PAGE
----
Maternal caffeine consumption and fetal death: a case–control study in Uruguay


Dr Alicia Matijasevich, Universidade Federal de Pelotas (UFPel), Faculdade de Medicina, Departamento de Medicina Social, Av. Duque de Caxias, 250, Pelotas RS. CEP 96030-002, Brazil. E-mail:


Matijasevich A, Barros FC, Santos IS, Yemini A. Maternal caffeine consumption and fetal death: a case–control study in Uruguay. Paediatric and Perinatal Epidemiology 2006; 20: 100–109.

The objective of this study was to examine the association between caffeine intake during pregnancy and fetal mortality in Montevideo, the capital city of Uruguay, taking into account several potential confounding factors. A population-based case–control study was conducted between 1 August 2002 and 31 December 2003. A total of 382 cases and 792 controls were recruited. Cases consisted of women hospitalised with a medically confirmed diagnosis of spontaneous antepartum fetal death, in all maternity hospitals during the study period. Antepartum fetal death was defined as a fetal death in which the attending doctor certified that the death occurred prior to the onset of labour. Fetal deaths were included if they were of at least 20 weeks’ gestational age or weighed >350 g. Controls were women who had a live, vigorous and term adequate-for-gestational-age newborn. Multiple gestations and fetuses/newborns with evident congenital malformations were excluded.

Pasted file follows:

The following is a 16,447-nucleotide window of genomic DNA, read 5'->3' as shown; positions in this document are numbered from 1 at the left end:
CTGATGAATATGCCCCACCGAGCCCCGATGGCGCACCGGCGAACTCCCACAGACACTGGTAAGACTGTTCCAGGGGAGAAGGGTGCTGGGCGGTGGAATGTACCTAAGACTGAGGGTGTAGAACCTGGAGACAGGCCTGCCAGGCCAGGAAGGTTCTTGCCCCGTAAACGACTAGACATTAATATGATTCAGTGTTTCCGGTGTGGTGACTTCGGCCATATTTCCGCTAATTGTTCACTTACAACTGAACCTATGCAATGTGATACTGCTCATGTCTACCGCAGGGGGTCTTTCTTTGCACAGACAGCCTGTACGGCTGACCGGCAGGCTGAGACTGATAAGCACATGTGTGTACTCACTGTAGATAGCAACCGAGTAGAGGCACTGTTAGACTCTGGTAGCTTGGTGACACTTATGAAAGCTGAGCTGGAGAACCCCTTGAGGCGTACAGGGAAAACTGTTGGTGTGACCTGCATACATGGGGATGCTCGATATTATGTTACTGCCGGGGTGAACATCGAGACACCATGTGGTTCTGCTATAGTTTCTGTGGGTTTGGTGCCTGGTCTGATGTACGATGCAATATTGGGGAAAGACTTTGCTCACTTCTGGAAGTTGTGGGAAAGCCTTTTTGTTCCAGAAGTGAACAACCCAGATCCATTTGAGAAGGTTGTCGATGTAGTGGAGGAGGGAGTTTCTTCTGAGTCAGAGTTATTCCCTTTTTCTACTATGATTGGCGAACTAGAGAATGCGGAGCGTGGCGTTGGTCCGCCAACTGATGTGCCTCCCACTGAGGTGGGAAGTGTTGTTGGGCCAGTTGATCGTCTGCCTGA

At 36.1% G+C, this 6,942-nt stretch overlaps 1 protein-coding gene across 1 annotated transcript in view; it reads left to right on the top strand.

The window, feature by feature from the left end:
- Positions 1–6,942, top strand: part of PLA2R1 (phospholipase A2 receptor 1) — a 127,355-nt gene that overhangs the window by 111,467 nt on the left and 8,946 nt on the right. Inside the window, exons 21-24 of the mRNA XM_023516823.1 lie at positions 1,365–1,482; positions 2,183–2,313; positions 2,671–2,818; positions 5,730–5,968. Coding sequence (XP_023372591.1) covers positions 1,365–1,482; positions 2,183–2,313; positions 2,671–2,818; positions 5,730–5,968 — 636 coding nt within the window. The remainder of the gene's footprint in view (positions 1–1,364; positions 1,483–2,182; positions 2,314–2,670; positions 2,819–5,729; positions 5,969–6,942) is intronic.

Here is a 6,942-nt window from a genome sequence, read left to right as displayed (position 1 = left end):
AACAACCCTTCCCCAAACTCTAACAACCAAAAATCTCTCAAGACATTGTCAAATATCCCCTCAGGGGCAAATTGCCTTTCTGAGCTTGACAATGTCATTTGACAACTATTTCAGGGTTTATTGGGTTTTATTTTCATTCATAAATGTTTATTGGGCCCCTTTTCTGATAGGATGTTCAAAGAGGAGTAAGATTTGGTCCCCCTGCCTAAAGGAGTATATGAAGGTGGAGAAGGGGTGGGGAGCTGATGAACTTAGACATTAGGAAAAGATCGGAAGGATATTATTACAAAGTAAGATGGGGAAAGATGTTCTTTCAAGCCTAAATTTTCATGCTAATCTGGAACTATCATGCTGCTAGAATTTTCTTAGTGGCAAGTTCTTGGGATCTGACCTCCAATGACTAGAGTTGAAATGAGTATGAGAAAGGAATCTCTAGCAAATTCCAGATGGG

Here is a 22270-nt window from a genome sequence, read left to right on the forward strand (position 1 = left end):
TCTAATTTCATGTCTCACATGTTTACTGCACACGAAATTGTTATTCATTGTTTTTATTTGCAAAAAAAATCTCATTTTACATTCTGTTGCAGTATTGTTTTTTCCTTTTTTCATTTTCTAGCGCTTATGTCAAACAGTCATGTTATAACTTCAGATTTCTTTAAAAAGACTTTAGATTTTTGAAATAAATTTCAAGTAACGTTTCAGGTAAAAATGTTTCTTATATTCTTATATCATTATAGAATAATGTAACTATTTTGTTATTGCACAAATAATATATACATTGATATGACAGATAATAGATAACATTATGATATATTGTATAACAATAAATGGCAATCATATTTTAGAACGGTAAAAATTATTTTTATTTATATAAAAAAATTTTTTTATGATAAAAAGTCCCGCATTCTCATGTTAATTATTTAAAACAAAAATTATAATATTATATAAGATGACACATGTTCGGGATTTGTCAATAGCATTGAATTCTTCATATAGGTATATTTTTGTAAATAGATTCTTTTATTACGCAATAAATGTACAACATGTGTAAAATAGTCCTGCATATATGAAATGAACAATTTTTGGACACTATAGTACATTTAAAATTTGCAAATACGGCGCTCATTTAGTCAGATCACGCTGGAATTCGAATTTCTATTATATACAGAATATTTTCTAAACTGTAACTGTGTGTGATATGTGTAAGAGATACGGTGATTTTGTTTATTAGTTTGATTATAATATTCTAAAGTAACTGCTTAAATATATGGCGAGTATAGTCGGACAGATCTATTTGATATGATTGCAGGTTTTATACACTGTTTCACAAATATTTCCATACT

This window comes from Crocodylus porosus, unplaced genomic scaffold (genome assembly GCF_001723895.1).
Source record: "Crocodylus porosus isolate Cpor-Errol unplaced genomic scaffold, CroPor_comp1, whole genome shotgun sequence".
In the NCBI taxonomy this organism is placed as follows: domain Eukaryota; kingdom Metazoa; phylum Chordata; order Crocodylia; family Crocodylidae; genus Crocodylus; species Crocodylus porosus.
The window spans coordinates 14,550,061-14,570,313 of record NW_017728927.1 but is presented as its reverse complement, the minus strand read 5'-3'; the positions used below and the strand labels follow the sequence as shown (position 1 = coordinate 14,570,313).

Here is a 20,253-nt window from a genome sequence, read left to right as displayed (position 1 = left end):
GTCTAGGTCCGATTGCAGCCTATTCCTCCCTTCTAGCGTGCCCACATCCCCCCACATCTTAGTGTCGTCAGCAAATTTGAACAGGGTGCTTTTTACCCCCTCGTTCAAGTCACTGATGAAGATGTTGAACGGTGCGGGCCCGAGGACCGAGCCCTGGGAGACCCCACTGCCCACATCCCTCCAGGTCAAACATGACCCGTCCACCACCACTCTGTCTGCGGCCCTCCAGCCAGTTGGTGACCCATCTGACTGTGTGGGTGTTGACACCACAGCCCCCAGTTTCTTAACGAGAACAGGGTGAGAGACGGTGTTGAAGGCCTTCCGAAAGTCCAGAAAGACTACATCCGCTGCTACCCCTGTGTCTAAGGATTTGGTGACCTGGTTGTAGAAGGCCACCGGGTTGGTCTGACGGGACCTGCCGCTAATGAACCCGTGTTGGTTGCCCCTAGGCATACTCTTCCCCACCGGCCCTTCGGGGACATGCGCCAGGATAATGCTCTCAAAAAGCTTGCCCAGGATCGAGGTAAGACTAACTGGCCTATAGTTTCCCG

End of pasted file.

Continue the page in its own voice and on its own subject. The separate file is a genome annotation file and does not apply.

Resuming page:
Only a small proportion of the mothers (8.1% of the cases and 9.5% of the controls) did not consume caffeine during pregnancy. Among consumers, mate drinking was the most frequent source of caffeine in both cases and controls. After controlling for mother's and her partner's education, history of abortions and/or fetal deaths, vomiting/nausea during the first trimester of gestation and attendance for prenatal care, the category of mean caffeine intake of ≥300 mg/day showed a significantly increased risk of fetal death (OR 2.33 [1.23; 4.41]) compared with no caffeine consumption during pregnancy. The study also found that less-educated women, mothers who did not attend for prenatal care and women with a history of abortions and fetal death were at an increased risk of fetal death. As mate drinking is highly consumed among pregnant women in Uruguay, the association found with fetal death makes it a preventable risk factor.